Monday, February 15, 2016

A special souvenir ~ my column from Sunday's paper

This morning when I moved some magazines making room for two mugs of steaming coffee, I accidentally knocked a yellow glass ball off the table. It bounced off the area rug, hit the wooden floor and rolled into the corner of the fireplace, which cracked the knick-knack into three pieces.

It was not entirely my fault and seemed insignificant, but the result was a look of sadness on Jilda’s face that I had not seen in a long time.

I asked if her mom or grandmother had given it to her, but she said no. Turns out, it was the first gift I ever bought her after we started dating in 1968.

I turned that over in my mind a moment digging for a trace of memory and finally it came back to me slowly.

It was the Friday after Thanksgiving, and she’d somehow convinced her mom and dad to let her go with me and our friends Dale and Debbie to Gatlinburg, Tennessee. The only hitch was that we’d have to drive up and back on the same day. Her mom and dad were not idiots. Allowing their 16-year-old daughter to stay overnight without adult supervision was not in the stars.

We left out before daylight that morning and drove the five hours to Gatlinburg in Dale’s Ford Maverick that was the color rust.

As we weaved our way through scenic roads into the mountains, we passed deer and all
kinds of critters who regarded us curiously. The clouds were gray as woodsmoke, and soon snow began falling. When we stopped at Maloney’s Point for a photo op on the way into town.

Once we got into Gatlinburg, we did a little sightseeing and grabbed a bite of lunch but realized there were many miles to go. Getting snowed in didn’t seem like a good idea, so we got back on the road though we did stop at one point long enough to build a little snowman.

We pulled into a tiny gift shop filled with candles and glass figurines to buy a few souvenirs. The place smelled of musk and patchouli. Somewhere in the back, a percolator was gurgling a fresh pot of apple cider, which made the shop smell like Christmas. That’s where I bought her the little yellow ball.

I know that it must have been inexpensive because I didn’t have a lot of money then, but it was a hit with my new girlfriend. It seemed to make her happy, and she held on to the keepsake through the years.

It managed to survive generations of children who’ve visited our home. For some reason, kids who could barely walk would hoist themselves up wobble-legged, balance on one hand and reach straight for that little yellow ball. I can’t count the times it dropped and rolled across our wooden floor like a big marble.

In years past, we’ve gone through phases where we’d declutter our home. Each time we did that routine was painful because it meant deciding what was meaningful and what we could let go. The little glass ball always made the cut.

I felt a little sad standing there with the pieces of that keepsake in my hand as I remembered that magical day in Tennessee.


  1. Very nice story. I miss those good old days when little things could seem so big.

    I say get a new similar yellow ball. It will be just as special.

  2. I am so sorry to hear about the yellow ball. It's funny what we consider treasures but it is obviously special. I hope it can be fixed somehow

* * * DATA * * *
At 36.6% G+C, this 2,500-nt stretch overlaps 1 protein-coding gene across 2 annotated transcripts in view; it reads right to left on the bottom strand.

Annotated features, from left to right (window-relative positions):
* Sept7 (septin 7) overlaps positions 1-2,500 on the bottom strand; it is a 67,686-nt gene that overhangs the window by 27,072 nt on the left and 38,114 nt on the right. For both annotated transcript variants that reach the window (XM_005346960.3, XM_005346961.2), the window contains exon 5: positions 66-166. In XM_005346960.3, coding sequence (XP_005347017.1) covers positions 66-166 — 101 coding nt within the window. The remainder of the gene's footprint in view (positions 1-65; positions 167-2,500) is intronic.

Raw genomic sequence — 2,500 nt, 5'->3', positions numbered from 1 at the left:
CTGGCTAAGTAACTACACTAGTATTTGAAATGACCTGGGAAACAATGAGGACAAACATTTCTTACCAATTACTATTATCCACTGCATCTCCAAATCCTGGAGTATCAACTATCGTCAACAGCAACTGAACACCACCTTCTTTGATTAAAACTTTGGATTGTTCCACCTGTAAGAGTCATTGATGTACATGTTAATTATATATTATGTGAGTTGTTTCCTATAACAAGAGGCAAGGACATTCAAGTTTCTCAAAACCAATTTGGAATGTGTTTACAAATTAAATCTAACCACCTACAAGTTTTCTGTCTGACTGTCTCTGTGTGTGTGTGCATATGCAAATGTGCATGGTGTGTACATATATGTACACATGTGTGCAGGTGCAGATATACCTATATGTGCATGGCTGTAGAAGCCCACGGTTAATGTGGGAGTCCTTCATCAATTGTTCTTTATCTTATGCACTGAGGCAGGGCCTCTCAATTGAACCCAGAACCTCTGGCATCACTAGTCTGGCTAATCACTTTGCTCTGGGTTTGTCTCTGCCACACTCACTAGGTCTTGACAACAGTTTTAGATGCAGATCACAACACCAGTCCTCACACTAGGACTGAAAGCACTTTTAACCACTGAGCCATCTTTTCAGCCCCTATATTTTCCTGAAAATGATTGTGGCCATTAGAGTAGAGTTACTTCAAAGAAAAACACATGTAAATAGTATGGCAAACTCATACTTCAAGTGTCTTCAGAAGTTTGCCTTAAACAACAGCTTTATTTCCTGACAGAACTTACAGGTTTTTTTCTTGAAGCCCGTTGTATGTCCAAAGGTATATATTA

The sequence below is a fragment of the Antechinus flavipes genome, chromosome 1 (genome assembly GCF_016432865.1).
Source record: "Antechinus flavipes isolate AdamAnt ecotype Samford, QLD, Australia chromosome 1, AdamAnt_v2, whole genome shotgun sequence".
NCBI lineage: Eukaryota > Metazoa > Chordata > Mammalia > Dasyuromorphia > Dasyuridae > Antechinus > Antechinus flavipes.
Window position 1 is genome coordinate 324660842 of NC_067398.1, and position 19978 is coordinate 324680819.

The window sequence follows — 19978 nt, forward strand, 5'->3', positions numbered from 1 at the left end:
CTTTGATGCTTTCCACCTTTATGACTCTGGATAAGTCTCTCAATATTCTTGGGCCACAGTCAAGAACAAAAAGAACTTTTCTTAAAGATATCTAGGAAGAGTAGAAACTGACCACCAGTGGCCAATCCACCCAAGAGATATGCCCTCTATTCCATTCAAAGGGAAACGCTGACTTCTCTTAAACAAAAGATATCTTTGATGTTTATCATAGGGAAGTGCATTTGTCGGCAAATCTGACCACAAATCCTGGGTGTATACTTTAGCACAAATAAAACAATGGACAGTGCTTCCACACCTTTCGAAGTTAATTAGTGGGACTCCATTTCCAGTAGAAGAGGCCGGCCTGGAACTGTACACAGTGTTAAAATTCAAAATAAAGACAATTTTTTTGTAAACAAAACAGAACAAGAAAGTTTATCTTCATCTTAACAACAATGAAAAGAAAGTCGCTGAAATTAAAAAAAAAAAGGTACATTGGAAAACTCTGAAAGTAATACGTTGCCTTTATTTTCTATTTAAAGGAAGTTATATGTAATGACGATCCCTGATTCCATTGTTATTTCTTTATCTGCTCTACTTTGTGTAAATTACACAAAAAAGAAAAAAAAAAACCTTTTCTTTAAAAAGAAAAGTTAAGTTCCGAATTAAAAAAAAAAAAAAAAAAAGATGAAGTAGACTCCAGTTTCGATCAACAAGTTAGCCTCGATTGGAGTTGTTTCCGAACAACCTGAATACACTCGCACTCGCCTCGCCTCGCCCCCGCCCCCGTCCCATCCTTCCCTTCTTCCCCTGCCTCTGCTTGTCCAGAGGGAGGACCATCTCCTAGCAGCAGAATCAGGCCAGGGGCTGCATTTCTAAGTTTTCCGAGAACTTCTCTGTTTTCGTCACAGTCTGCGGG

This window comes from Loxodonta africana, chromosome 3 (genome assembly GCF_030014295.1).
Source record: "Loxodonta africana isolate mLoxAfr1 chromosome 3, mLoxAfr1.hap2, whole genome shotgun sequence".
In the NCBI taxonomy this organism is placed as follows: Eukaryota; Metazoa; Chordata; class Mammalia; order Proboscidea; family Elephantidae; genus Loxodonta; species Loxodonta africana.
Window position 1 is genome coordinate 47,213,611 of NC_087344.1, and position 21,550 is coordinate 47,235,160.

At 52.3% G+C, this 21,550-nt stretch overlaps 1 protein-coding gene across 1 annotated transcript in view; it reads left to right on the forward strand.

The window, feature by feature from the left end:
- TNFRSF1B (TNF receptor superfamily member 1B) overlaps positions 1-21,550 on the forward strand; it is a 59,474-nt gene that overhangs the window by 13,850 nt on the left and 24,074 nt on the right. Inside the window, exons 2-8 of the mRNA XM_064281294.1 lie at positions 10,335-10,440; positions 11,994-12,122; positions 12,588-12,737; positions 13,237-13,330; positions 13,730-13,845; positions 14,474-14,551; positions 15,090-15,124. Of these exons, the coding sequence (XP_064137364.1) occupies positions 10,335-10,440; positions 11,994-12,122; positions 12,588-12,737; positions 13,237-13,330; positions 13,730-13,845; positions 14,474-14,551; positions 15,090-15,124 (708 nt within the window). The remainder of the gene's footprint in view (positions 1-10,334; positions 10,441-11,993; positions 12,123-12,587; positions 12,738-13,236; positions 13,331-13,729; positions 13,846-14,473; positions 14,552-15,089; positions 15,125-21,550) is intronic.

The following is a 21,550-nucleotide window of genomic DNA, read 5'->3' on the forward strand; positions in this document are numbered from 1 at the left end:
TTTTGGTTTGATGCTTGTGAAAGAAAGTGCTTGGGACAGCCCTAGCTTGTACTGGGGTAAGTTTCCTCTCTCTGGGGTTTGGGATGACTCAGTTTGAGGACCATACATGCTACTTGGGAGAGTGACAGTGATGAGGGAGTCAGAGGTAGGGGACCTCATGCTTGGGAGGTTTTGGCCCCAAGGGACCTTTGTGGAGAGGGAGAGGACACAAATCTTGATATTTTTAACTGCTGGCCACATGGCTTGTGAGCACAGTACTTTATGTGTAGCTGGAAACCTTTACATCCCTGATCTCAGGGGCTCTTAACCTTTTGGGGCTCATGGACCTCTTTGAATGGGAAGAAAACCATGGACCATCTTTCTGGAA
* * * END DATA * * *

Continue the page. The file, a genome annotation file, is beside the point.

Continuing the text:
3. Rick what a sweet memory... and now it's in writing for us all to read. I have small keep sakes like that too, they bring back nice memories xox

  4. Oh dear. I am so sorry the little yellow ball is now gone. What a sweet story and hey, you ended up with the girl of your dreams. Can you maybe glue that ball back together again? Just asking.

  5. Nice to have something like that that jogs the memories of times past, but those good times are not over and I'm sure you two will be making more good times to remember.

  6. I'm sorry the yellow ball is broken, but I think it's great that the magic spell of two kids in love is not broken.

  7. Nice memory but I'm sorry about the broken yellow glass ball. What gets me is that you didn't remember that you were the one who bought that gift for Jilda. I bet you must have had other things on your mind that day and it didn't register in your memory but Jilda remembered.

    I remember seeing that picture before and the story of your trip but I don't remember the yellow glass ball.

  8. What a sweet story. At 16 I didn't think "bad ideas" existed. I see a trip back to memory lane for you two soon.

  9. Amazing the importance we place on these objects. Mrs. Chatterbox has a box of questionable items I've gifted her over the years.

  10. Your story's given me pause, Rick. I was surprised at the depth of my own disappointment (dismay?) when Tom happened to break an otherwise-innocuous cruet which held sentimental value.

  11. I can almost feel the heartbreak of Jilda when she saw it. Those simple little things often mean the most.

  12. Damn this made me feel sad, and it wasn't even my yellow ball

  13. What a beautiful story! I am so sorry for Jilda! Is there any way you can fix it? Or maybe keep a piece of it??

  14. Sorry about the loss of a special gift. However, the fact that you still have the special girl who inspired that purchase is the real gift. Great story and photo!

  15. Ahhh, what a memory. I enjoyed the story from start to finish. It is always fun to ease inside the special memories of other folks, this was sweet memory lane run, sorry the broken 'BIG glass marble' had to kick it in.


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